Home Channels Could The Live-Action Avatar: The Last Airbender Project Be….GOOD?

Could The Live-Action Avatar: The Last Airbender Project Be….GOOD?

New York Comic Con Avatar Legend and Legacy Panel

We have been awaiting Netflix’s upcoming live-action adaptation of the original Avatar: The Last Airbender series with feelings of dread and wishes of cancellation. You can’t blame us. The one previous attempt to translate this show into a fleshy production with physical actors was a disaster, and with this one, Michael Dante DiMartino and Bryan Konietzko ominously washed their hands of the project last year, openly complaining they “would not be able to meaningfully guide the direction of the series.”

Fans started furrowing their brows and wondering just how bad this could possibly be. A rumor spread that the series was full of un-Avatar-like soapy plotlines and was basically a rehash of Riverdale. This was never confirmed, but the damage had been done — we’d believe anything.

Today showrunner Albert Kim, who has previously worked on Sleepy Hollow (hopefully Season 1) and Nikita, spoke up in a blog post, offering the very first authentic details about the A:TLA live-action project. Hooboy, here we go. How bad is it?

The first thing Kim did was acknowledge how bad the previous adaption was and commit to avoid the same mistakes. “A live-action version would establish a new benchmark in representation and bring in a whole new generation of fans. This was a chance to showcase Asian and Indigenous characters as living, breathing people. Not just in a cartoon, but in a world that truly exists, very similar to the one we live in.”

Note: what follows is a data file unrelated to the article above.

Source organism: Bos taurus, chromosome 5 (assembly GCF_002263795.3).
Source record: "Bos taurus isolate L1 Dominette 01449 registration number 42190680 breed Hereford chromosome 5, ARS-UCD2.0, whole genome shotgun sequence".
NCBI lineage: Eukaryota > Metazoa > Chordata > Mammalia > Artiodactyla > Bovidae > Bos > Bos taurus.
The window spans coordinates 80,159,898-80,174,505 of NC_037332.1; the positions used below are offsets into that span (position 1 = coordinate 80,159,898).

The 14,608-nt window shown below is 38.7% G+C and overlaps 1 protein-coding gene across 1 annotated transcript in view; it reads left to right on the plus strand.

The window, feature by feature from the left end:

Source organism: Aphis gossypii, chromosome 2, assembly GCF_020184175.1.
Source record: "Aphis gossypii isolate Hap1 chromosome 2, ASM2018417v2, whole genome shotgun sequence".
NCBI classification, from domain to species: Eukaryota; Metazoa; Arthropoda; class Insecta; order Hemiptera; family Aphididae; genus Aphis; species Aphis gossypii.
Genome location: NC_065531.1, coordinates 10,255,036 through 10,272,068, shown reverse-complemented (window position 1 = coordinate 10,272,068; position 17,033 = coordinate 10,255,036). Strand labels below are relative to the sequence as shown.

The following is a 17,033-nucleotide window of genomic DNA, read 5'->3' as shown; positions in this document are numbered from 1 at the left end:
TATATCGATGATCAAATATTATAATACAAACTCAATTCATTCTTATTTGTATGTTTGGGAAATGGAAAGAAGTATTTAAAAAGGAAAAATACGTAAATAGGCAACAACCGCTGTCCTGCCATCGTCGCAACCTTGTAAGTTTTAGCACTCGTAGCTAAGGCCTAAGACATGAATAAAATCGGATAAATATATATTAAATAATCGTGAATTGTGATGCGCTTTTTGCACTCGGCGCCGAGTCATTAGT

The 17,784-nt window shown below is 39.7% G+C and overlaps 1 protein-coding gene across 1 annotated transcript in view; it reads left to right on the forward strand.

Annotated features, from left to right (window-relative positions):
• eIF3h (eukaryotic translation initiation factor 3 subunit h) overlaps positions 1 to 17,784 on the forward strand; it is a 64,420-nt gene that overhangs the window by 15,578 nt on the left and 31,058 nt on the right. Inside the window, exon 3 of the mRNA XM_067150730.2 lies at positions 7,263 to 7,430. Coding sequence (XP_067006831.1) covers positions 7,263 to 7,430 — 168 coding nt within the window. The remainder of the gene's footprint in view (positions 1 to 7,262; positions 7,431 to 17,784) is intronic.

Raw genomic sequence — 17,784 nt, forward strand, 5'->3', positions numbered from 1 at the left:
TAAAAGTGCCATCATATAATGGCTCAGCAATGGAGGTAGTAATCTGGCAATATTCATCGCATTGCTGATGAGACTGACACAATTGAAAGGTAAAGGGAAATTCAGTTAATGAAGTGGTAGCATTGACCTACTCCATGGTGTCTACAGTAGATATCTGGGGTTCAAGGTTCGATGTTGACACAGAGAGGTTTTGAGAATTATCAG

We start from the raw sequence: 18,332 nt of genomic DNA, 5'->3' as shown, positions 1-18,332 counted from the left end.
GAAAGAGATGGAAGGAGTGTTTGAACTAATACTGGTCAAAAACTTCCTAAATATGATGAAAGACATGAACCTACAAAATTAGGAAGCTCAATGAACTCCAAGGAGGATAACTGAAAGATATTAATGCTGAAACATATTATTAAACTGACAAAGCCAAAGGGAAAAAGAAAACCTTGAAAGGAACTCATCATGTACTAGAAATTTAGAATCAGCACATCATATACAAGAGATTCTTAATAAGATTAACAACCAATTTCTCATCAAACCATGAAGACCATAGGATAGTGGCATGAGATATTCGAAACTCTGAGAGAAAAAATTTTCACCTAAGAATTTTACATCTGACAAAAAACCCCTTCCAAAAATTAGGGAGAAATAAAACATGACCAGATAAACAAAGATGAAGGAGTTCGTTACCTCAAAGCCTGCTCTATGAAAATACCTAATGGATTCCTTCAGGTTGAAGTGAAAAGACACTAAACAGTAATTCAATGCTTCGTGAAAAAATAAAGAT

“THERE! Try saying something bad about THAT, press! I DARE YOU!”

Shaymalan’s A:TLA had a lot of issues, and one of the big ones was his using an all-white cast to portray an all-POC crew. It led to the term “racebending” to describe any Hollywood project where the ethnicity of a character is changed for no good reason. That won’t happen here, and the cast sounds pretty good: Gordon Cormier (The Stand, Lost in Space) as Aang, Kiawentiio (Anne with an E) as Katara, Ian Ousley (Physical, 13 Reasons Why) as Sokka and Dallas Liu (Shang-Chi and the Legend of the Ten Rings) as Zuko.

Kim kept speaking.

My first thought was, ‘Why? What is there I could do or say with the story that wasn’t done or said in the original?” A:TLA had only grown in popularity and acclaim over the last decade and a half, which is a testament to how complete and resonant a narrative experience it had been. So if it ain’t broke, why fix it?

But the more I thought about it, the more intrigued I became. VFX technology has advanced to the point where a live-action version can not only faithfully translate what had been done in animation — it can bring a rich new visual dimension to a fantastic world. We’ll be able to see bending in a real and visceral way we’ve never seen before.

Also, Netflix’s format meant we had an opportunity to reimagine a story that had originally been told in self-contained half-hour episodes as an ongoing serialized narrative. That meant story points and emotional arcs we’d loved in the original could be given even more room to breathe and grow.

Y’know what? I think I trust you, Kim. Unlike Shaymalan you really seem to know what you’re talking about. I can’t believe I’m saying this but now I’m actually looking forward to the live-action Avatar: The Last Airbender show. Who woulda thought?

Netflix has still not set a release date for the series.